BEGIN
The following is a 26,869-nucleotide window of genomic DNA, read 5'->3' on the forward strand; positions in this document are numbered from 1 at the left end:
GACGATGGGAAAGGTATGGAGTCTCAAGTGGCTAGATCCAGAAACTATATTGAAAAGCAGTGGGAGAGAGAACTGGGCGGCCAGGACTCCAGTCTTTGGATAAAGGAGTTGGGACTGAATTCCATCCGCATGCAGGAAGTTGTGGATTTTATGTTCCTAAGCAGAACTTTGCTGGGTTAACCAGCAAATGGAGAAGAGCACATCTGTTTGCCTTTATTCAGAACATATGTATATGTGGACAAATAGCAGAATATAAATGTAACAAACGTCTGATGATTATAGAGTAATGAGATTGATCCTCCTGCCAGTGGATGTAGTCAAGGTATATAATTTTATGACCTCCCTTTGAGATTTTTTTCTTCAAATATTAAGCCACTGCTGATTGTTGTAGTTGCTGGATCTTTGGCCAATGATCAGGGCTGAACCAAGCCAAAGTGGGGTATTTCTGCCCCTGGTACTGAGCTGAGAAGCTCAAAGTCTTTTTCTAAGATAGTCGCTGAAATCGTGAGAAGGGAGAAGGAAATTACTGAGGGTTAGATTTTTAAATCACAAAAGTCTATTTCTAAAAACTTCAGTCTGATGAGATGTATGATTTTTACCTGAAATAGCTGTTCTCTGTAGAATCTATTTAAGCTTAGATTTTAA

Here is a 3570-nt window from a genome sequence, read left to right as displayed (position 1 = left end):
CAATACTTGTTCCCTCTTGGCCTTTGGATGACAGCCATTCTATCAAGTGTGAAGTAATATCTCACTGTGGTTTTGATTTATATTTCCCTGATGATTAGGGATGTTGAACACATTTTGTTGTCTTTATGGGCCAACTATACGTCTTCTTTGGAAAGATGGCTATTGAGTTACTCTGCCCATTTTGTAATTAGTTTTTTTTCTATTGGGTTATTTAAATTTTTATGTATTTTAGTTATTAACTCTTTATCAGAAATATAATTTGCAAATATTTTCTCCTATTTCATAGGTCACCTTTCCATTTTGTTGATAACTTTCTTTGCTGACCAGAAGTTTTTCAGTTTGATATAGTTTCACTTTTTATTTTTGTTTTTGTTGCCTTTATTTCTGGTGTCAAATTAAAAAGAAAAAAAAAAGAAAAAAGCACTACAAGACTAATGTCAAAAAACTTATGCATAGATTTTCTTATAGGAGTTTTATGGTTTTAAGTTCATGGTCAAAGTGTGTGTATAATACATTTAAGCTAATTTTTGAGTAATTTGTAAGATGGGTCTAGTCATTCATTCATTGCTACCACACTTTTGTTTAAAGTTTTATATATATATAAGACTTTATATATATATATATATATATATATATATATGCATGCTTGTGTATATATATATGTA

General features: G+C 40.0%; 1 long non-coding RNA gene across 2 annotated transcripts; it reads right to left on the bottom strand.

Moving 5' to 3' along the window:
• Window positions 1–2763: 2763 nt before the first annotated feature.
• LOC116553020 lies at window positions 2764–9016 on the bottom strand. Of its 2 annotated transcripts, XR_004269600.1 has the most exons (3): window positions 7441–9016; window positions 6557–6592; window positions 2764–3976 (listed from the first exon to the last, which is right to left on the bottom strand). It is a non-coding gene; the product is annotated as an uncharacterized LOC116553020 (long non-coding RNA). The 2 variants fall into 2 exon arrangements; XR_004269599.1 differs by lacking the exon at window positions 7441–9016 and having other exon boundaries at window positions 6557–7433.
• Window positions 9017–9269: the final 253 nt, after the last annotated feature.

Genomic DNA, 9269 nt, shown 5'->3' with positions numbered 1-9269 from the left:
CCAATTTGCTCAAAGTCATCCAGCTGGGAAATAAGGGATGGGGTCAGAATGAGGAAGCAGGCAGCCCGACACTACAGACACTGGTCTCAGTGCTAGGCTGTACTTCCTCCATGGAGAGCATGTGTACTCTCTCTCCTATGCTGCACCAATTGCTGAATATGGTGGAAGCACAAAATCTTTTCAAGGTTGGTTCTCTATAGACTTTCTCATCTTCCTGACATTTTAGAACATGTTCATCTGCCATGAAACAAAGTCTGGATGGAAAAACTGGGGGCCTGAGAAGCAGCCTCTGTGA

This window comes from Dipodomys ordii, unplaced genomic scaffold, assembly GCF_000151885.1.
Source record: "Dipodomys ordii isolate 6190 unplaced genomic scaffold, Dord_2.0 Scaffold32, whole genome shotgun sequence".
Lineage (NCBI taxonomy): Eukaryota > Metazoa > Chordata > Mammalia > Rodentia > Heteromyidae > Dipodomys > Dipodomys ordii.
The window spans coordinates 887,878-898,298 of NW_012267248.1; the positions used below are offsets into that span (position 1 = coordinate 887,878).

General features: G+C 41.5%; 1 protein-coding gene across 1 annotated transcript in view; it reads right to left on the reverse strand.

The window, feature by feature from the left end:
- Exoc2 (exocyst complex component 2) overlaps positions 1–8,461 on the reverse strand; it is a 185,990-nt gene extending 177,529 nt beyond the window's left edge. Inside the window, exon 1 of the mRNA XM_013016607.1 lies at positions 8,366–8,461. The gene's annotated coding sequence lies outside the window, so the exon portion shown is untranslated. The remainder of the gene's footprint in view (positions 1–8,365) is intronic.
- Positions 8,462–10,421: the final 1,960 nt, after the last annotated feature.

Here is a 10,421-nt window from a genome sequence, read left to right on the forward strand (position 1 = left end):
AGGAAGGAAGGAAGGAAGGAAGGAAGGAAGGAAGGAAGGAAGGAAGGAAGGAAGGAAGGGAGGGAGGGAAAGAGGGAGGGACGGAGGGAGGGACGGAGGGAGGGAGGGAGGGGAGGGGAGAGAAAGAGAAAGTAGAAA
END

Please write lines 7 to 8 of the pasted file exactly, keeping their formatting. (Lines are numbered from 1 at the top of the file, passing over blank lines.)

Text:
• Window positions 1–2763: 2763 nt before the first annotated feature.
• LOC116553020 lies at window positions 2764–9016 on the bottom strand. Of its 2 annotated transcripts, XR_004269600.1 has the most exons (3): window positions 7441–9016; window positions 6557–6592; window positions 2764–3976 (listed from the first exon to the last, which is right to left on the bottom strand). It is a non-coding gene; the product is annotated as an uncharacterized LOC116553020 (long non-coding RNA). The 2 variants fall into 2 exon arrangements; XR_004269599.1 differs by lacking the exon at window positions 7441–9016 and having other exon boundaries at window positions 6557–7433.